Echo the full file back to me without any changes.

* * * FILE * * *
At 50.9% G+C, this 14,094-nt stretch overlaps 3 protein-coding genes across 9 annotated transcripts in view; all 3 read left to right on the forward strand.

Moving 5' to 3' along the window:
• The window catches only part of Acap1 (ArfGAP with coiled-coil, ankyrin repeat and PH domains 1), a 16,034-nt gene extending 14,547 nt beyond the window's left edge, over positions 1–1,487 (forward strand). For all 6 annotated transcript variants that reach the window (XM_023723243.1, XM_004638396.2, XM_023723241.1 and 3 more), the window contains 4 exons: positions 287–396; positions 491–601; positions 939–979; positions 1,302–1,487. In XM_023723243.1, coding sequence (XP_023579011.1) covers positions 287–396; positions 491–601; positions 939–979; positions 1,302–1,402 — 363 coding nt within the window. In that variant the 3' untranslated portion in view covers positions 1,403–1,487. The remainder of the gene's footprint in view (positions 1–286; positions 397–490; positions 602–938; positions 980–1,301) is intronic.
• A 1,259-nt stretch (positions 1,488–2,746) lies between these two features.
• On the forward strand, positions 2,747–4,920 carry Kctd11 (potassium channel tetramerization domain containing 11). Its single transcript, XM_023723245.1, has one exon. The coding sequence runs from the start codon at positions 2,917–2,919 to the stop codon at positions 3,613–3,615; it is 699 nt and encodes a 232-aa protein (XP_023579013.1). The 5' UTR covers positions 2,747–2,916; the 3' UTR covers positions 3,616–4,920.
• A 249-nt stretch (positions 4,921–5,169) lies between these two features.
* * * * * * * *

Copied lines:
At 50.9% G+C, this 14,094-nt stretch overlaps 3 protein-coding genes across 9 annotated transcripts in view; all 3 read left to right on the forward strand.

Moving 5' to 3' along the window:
• The window catches only part of Acap1 (ArfGAP with coiled-coil, ankyrin repeat and PH domains 1), a 16,034-nt gene extending 14,547 nt beyond the window's left edge, over positions 1–1,487 (forward strand). For all 6 annotated transcript variants that reach the window (XM_023723243.1, XM_004638396.2, XM_023723241.1 and 3 more), the window contains 4 exons: positions 287–396; positions 491–601; positions 939–979; positions 1,302–1,487. In XM_023723243.1, coding sequence (XP_023579011.1) covers positions 287–396; positions 491–601; positions 939–979; positions 1,302–1,402 — 363 coding nt within the window. In that variant the 3' untranslated portion in view covers positions 1,403–1,487. The remainder of the gene's footprint in view (positions 1–286; positions 397–490; positions 602–938; positions 980–1,301) is intronic.
• A 1,259-nt stretch (positions 1,488–2,746) lies between these two features.
• On the forward strand, positions 2,747–4,920 carry Kctd11 (potassium channel tetramerization domain containing 11). Its single transcript, XM_023723245.1, has one exon. The coding sequence runs from the start codon at positions 2,917–2,919 to the stop codon at positions 3,613–3,615; it is 699 nt and encodes a 232-aa protein (XP_023579013.1). The 5' UTR covers positions 2,747–2,916; the 3' UTR covers positions 3,616–4,920.
• A 249-nt stretch (positions 4,921–5,169) lies between these two features.